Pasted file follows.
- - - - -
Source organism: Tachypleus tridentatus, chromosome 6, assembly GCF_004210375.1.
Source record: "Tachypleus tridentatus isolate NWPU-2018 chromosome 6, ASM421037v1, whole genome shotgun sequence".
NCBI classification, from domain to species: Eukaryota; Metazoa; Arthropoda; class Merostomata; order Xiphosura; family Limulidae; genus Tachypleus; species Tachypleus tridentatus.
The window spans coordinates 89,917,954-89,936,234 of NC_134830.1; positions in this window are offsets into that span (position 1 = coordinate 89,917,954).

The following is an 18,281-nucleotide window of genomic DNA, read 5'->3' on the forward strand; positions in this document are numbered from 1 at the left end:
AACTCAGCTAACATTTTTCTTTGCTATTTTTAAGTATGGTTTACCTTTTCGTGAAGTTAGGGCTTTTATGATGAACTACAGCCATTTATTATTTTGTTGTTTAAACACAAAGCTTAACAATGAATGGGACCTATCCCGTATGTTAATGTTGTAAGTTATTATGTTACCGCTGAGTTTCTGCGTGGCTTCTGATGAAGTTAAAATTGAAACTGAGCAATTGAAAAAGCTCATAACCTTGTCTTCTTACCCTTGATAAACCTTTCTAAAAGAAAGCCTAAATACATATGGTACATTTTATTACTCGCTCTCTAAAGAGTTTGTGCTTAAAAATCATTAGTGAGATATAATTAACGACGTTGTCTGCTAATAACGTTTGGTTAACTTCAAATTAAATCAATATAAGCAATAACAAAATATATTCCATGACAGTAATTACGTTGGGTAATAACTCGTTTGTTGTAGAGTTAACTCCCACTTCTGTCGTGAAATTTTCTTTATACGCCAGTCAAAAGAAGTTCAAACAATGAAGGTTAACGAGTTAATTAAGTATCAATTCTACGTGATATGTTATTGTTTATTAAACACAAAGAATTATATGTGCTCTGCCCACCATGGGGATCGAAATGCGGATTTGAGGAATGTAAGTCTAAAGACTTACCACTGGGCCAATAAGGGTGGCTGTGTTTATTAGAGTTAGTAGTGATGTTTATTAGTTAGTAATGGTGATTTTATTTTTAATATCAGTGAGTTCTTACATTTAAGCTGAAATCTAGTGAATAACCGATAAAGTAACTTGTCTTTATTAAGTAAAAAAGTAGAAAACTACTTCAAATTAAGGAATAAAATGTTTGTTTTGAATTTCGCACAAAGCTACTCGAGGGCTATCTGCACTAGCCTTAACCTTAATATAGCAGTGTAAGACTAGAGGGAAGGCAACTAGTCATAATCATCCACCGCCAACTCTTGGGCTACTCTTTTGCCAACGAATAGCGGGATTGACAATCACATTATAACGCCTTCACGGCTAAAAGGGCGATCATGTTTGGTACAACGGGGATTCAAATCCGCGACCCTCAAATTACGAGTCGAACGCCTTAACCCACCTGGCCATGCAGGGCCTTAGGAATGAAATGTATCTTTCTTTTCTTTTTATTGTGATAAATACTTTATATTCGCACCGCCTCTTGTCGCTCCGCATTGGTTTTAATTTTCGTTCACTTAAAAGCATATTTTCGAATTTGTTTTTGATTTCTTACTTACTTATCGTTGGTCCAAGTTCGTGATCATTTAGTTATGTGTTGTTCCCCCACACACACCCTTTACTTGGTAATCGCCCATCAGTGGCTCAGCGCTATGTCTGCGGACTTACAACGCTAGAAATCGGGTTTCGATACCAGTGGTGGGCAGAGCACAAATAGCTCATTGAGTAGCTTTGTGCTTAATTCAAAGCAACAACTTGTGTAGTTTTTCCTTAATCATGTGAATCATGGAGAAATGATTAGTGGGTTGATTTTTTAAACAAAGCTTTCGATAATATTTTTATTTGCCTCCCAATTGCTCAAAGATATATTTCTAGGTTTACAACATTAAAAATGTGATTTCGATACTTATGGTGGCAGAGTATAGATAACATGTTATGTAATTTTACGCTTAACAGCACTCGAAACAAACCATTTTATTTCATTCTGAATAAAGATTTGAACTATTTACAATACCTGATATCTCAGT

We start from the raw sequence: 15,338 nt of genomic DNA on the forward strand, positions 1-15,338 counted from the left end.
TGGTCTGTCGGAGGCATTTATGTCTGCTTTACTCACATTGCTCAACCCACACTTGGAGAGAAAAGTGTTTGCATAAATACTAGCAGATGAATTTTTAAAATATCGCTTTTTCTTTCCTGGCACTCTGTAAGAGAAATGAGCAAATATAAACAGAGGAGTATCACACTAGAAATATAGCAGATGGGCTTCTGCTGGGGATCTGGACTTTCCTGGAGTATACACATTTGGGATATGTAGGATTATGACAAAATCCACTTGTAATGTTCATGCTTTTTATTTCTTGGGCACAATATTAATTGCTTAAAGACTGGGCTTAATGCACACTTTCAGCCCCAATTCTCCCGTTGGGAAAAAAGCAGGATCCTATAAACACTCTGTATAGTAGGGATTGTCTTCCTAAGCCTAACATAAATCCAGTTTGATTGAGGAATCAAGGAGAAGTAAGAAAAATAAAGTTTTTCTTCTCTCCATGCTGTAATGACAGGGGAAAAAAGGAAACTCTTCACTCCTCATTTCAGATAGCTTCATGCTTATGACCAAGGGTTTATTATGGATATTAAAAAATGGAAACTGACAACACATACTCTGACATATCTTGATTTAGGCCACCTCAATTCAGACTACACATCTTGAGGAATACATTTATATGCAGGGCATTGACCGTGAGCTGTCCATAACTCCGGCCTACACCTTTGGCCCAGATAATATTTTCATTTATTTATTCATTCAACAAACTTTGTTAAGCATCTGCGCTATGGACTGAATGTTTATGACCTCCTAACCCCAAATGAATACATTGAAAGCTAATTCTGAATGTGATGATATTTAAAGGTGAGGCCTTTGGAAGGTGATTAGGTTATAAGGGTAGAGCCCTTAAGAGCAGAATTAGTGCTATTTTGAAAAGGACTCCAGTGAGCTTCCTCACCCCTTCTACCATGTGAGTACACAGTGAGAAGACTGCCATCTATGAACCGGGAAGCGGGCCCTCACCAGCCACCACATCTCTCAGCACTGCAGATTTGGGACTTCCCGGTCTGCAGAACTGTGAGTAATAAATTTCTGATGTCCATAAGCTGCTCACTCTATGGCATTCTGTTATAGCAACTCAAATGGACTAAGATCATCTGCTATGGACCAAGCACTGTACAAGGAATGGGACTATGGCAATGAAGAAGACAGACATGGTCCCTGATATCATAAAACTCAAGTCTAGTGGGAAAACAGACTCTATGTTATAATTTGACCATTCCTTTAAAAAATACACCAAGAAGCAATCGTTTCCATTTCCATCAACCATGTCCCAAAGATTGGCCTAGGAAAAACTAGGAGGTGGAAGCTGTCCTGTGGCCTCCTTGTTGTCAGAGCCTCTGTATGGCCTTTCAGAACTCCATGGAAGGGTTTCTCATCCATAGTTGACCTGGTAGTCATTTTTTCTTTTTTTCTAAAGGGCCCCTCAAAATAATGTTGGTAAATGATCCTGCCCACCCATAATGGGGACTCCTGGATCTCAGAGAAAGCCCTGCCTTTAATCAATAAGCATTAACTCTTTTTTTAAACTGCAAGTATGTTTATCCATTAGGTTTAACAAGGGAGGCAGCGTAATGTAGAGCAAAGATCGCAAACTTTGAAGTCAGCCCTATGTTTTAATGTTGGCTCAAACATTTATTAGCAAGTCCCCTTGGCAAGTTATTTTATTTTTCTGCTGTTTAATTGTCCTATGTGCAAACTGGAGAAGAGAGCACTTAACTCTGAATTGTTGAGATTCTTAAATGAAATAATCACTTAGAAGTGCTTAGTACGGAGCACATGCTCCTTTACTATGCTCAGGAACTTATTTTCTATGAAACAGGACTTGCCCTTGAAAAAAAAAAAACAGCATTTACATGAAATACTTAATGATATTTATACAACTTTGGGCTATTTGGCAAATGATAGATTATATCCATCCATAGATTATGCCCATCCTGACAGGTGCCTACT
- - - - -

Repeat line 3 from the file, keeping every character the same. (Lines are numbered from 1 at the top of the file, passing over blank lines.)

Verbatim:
NCBI classification, from domain to species: Eukaryota; Metazoa; Arthropoda; class Merostomata; order Xiphosura; family Limulidae; genus Tachypleus; species Tachypleus tridentatus.